I also agree that there has been vandalism against Azeri memory by the Azeri government in the name of business development. But you are wrong to suggest that “the purpose was not to destroy Armenian cemetry in Nakhichevan but other than that,like business or construction.” I don’t know how well you are aware of where Djulfa existed, but if you check out Google Earth (which shows the cemetery almost intact because the data is from 2003) you will see that the cemetery was in a remote region, surrounded by a lot more land that could have been used for “development.”(The image http://www.djulfa.com/wp-content/uploads/2007/12/google.JPG shows a 2003 Google Earth capture. The red circle is the cemetery. Only green areas are terrain inhabited by people. It makes no sense “developing” anything in a remote area far away from where people live. And if there is need to “develop” something, there are miles and miles of other similar terrains that don’t need to be “cleaned up” as opposed to a historic cemetery. In fact, “development” doesn’t often happen in military zones especially on an international border. Furthermore, today the cemetery is a military shooting range with limited materials used (see photos at http://www.djulfa.com/photos/today/). Why would Azerbaijan’s government use so much energy and money (it took several cranes, trucks, weeks) to “convert” a historic cemetery in a remote area to a military shooting range? If your answer is “why not,” then my question is then why Azerbaijan 1) either denies that the cemetery didn’t exist in the first place or 2) says that even if the cemetery exists/existed it was never Armenian or 3) the destruction never happened. None of these make sense.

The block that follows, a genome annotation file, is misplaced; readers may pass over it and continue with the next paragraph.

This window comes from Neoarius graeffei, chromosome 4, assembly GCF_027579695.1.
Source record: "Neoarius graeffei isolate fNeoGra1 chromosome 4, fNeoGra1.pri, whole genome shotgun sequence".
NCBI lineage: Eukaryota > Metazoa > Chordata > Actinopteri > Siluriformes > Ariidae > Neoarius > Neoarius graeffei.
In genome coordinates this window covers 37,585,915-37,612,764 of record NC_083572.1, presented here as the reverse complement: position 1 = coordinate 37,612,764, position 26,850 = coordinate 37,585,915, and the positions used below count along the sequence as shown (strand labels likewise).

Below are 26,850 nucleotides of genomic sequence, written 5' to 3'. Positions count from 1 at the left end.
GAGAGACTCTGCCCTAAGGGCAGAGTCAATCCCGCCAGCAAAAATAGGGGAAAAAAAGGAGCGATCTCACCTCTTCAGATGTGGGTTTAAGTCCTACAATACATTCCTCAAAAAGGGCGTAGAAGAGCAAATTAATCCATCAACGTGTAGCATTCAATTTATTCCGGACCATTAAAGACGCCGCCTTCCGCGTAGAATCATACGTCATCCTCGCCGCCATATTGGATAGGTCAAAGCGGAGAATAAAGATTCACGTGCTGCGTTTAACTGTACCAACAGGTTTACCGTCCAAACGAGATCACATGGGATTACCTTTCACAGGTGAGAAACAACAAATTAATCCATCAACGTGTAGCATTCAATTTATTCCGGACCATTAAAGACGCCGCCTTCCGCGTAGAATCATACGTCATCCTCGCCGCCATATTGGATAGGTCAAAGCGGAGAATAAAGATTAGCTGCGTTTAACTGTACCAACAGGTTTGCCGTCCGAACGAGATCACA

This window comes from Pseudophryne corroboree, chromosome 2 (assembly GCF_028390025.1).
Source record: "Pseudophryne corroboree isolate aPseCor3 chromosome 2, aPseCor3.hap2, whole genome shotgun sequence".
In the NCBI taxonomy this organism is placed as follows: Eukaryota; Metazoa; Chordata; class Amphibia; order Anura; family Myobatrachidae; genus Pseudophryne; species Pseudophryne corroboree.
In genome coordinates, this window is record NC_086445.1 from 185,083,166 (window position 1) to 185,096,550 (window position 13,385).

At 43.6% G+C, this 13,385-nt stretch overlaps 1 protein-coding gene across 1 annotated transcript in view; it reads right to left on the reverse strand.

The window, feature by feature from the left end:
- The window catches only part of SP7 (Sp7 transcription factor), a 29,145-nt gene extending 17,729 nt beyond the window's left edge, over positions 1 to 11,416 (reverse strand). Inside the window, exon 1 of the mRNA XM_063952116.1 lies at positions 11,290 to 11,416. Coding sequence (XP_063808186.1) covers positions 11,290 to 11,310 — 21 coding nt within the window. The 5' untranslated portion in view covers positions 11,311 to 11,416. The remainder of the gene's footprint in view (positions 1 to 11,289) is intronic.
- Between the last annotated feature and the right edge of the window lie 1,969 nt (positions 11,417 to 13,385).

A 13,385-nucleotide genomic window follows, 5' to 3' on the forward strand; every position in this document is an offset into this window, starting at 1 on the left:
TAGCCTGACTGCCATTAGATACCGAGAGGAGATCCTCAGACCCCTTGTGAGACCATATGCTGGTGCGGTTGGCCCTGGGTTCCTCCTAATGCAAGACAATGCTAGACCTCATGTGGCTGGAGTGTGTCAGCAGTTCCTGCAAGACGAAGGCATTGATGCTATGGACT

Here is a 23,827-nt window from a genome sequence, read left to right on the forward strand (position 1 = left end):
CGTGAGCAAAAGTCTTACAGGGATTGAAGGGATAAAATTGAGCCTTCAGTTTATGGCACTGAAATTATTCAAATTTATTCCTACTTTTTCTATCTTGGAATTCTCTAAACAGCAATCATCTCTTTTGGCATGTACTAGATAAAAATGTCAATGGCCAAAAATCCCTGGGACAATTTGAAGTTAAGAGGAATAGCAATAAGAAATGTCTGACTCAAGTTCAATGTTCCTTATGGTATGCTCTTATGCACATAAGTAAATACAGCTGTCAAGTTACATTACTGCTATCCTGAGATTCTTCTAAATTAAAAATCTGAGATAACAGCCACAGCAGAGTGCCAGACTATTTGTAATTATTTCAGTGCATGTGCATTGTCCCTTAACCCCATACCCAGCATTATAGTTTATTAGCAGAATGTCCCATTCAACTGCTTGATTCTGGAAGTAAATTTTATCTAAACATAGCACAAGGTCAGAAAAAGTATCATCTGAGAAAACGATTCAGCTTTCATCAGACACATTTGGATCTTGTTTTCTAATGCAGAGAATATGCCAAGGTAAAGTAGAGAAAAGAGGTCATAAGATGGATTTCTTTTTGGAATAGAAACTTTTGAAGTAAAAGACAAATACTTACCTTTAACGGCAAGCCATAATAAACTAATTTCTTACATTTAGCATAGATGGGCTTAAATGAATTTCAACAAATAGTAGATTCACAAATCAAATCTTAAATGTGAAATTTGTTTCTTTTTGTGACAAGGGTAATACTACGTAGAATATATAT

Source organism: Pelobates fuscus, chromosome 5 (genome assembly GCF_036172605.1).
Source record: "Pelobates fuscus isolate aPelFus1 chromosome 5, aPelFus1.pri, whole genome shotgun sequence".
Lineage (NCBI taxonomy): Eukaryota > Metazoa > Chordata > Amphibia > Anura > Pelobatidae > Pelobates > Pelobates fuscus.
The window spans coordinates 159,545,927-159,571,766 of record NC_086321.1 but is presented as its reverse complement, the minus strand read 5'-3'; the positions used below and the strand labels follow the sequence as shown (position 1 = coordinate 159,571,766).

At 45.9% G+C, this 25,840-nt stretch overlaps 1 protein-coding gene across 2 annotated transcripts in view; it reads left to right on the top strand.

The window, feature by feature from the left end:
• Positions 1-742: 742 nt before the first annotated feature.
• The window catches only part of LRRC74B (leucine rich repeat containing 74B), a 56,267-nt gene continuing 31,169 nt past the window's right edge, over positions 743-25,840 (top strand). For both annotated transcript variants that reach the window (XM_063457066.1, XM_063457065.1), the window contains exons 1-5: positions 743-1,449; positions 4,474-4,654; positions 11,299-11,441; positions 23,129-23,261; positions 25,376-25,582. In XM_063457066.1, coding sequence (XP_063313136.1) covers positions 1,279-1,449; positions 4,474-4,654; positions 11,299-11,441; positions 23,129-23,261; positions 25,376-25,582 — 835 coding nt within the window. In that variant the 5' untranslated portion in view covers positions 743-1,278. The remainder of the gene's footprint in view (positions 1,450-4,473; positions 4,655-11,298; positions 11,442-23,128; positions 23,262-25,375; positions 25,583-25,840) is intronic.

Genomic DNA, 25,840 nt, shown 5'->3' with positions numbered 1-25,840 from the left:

I do commend you, though, for condemning the destruction. And I also agree that neither Armenia nor Azerbaijan is a democratic country. My question to you is what individual progressive Azeris such as yourself should do to stop further destruction of historic Armenian monuments – if any are left – in Azerbaijan.